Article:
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The Ascent to Sandakphu

IndiaHikes - Sandakphu
Man originated somewhere deep in the jungles of Ethiopia. And then, he walked, and walked, and walked; to become, arguably, the most dominant species in the history of the planet. Walking then, is the most natural thing in the world, and as old as the hills themselves. And yet, today, walking is an archaism. We live in the era of Uber and Amazon, of the remote and the elevator; all designed to not just make walking unnecessary but also unfashionable.

Trekking then, inhabits this curious corner of contradiction, natural and unnatural at the very same time. For the first time trekker, this contradiction is all the more magnified; accustomed as he is, to the warm comforts of luxury travel, the lure and excitement of trekking is nonetheless elementary, almost primal even.

As the first timer treks, flat terrain is his friend, all so familiar and so very comforting; if at all, monotony is the only damper. The descent is a trickier beast, with dangers potentially lurking behind every corner and cunning pitfalls never too far away. Complacency here, can be a rather expensive mistake. And yet, it is fair to say that, caution, rather than exertion, is the chief concern.
The soul of trekking though resides in the ascent. The urge to scale peaks and conquer challenges strikes at the most central chord of human spirit.

The 27 of us, a rather motley group of trekkers, stood there, collectively contemplating the final ascent to Sandakphu. Sandakphu, to us, was the promised land, having lured us from different parts of the country and having given us a common goal and purpose. For that one week, we were to be a family, sharing the same concerns, combating the same challenges, and most importantly, having a common aspiration.

After one final sip of water, I stood up, slung the rucksack over the shoulders, tightened the straps, and took a hard good luck at our destination, far and high up in the mountains. And so I began the ascent, one step at a time. Very soon, I began to pull away. 12,000 feet above the sea level is not an easy place to be trekking in. The air is thinner, the temperature colder and each and every exertion requires extra effort.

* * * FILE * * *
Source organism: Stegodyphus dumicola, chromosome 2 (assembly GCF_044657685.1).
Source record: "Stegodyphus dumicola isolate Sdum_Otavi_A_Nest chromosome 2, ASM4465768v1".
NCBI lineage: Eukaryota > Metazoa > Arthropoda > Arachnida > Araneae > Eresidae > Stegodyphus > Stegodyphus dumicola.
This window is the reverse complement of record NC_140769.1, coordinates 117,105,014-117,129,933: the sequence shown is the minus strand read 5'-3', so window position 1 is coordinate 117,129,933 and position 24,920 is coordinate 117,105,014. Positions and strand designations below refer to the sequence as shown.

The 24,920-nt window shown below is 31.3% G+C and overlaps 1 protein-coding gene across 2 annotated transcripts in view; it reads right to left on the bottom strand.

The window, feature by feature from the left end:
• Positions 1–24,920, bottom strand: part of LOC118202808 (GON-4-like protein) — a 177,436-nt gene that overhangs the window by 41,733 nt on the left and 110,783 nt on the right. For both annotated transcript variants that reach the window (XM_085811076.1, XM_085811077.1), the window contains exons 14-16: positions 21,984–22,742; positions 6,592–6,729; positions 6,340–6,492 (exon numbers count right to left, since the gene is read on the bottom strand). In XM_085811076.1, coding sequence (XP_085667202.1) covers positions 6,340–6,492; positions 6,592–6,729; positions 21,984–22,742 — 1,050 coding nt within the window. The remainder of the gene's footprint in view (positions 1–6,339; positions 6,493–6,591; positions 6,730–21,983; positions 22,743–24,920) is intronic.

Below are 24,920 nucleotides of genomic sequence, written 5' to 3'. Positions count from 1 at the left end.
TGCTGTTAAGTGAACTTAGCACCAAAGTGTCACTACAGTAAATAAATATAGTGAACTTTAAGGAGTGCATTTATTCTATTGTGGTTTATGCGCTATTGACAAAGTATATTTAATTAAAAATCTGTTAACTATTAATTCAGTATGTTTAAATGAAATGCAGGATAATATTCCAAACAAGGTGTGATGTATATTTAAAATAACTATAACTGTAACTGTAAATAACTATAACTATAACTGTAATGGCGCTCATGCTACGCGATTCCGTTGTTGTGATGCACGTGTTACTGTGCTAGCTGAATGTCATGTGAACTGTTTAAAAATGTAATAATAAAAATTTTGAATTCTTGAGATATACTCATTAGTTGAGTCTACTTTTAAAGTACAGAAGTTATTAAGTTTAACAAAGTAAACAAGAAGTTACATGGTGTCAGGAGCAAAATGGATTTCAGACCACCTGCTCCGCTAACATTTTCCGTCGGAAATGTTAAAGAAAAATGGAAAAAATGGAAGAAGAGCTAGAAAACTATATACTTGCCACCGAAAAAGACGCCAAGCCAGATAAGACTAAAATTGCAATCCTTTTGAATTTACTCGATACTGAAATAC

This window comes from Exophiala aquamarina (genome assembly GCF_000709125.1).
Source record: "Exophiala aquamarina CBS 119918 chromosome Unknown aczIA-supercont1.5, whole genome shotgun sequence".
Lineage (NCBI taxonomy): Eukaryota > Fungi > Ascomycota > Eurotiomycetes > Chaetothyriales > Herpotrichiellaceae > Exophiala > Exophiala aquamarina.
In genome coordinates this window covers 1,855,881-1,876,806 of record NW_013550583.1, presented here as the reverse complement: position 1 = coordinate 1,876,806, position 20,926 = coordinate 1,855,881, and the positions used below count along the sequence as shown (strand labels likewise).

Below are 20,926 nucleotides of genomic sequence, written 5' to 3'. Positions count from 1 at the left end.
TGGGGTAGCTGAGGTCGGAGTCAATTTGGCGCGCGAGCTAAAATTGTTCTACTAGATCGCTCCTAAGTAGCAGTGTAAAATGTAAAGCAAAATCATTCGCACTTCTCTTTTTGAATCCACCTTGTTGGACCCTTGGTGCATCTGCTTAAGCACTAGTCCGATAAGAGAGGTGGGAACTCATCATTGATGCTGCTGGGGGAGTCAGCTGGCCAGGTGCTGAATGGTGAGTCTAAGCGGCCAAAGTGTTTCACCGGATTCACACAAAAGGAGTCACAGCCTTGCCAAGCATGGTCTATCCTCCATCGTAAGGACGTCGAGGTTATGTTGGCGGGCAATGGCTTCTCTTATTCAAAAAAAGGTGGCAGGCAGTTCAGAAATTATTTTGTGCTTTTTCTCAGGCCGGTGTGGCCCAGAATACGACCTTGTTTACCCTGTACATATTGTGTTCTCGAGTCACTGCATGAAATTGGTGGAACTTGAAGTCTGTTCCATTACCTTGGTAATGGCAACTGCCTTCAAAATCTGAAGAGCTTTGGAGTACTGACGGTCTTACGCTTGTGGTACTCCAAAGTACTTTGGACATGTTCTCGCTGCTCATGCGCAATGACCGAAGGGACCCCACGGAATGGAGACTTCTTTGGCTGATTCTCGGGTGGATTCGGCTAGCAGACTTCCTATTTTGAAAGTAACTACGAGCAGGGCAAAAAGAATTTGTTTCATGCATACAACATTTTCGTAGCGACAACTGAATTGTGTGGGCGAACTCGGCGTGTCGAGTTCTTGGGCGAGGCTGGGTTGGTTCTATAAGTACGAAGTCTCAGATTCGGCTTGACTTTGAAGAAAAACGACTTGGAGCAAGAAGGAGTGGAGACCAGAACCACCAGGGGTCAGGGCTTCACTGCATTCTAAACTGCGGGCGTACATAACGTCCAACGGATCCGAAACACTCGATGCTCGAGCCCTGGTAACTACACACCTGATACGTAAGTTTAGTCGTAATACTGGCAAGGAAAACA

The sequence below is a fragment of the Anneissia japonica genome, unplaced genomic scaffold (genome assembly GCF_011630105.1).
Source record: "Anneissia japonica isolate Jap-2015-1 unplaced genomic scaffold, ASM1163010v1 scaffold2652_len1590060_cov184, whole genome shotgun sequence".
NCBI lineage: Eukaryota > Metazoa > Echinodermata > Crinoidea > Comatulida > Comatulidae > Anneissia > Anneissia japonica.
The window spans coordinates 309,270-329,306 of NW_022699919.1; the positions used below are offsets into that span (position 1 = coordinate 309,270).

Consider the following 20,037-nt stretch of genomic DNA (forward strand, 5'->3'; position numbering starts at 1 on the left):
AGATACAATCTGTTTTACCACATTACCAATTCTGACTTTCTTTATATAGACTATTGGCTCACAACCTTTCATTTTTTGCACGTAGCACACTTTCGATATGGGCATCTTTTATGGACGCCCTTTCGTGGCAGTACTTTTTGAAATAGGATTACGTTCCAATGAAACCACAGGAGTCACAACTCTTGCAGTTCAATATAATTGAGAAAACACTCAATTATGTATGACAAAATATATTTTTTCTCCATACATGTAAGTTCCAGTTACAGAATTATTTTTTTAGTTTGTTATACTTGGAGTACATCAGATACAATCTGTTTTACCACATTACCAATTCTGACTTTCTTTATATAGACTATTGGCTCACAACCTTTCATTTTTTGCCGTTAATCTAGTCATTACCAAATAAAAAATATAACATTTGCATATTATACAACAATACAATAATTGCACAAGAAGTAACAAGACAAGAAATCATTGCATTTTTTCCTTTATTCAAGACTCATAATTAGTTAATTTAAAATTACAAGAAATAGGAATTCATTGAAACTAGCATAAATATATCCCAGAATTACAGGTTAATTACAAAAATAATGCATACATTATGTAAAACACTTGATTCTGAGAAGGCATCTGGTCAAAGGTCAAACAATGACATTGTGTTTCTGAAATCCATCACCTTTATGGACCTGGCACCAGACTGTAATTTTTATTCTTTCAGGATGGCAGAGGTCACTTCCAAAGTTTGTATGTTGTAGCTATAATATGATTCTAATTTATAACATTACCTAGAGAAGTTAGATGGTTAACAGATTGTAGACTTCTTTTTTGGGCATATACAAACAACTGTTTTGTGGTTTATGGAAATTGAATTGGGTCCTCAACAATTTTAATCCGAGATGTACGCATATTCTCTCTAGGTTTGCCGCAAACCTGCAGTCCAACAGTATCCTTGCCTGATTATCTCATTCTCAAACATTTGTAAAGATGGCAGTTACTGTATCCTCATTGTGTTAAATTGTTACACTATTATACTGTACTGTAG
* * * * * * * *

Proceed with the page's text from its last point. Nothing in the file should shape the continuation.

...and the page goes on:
As I zigzagged across the torturous mountain trail, one step up at a time, everything else began to fade away. It was no more about the enchanting scenery, no more about the elusive red panda and no more even about the 26 others. It was all about me, myself and the mountains. The mountains asked for greater discipline, deeper resolve and stronger will. I responded. Taking deep breaths and short steps, I placed one foot after the other, with the green bamboo staff, having become an extension of myself, a third limb in fact. The monotony, rather than being belittling, became exhilarating. The distance of the destination and the steepness of the ascent ceased to matter. It was all about that one moment, that one next step and that one next breath. Pain itself became the greatest motivation and exhaustion the greatest strength. And so I surrendered myself to the mountain and became one with it. The destination now did not seem that far away.

But alas, the mountains are cruel friends, and do not grant access all that easily. Even as the steps accumulated, the pain became sharper and the exhaustion greater. I stumbled and the rhythm was broken. I was no more one with the mountain. I looked up now and the destination seemed forbiddingly far and the path impossibly steep. The resolve began to break and the mountains seemed to have won. But yet, I had one last trick up my sleeve; companionship. When all seems lost, humans fall back upon their one greatest strength, the other human beings. Solidarity is the greatest and the defining character of humanity.

And so I drew upon this companionship. It was three of us now, ahead of all the others. All three of us were battling the same challenges, buckling under the weight of the backpack and the greater weight of the mountain. Even as our individual resolve began to fail, our collective resolve came to the rescue. We spoke hardly a word among ourselves, but for that short while, we were one, united by pain and ambition alike. We walked together and rested together. As one began to tire, the other took up the lead, silently motivating the other two. I was once again back into the rhythm and zone, but this time, there were three tiny set of steps being taken, three set of breaths and three wills fighting together.

And so finally, the challenge (never the mountain), was conquered. What couldn’t be achieved alone, was achieved together. We had earned the majestic view of the Kanchenjunga and the Everest that beheld us. And also, we had earned the respect of ourselves, of each other and perhaps hopefully the respect of the mountains themselves. The friendship forged may or may not last, even the memory might begin to fade with the cruel, inexorable passage of time, but the experience shared and earned will remain on, even if deep within. 

Lastly, never did Maggi taste better, with our feet up, three spoons in a bowl, and the mountains looking, benignly now, down upon us. We could afford to smile and smile we did.

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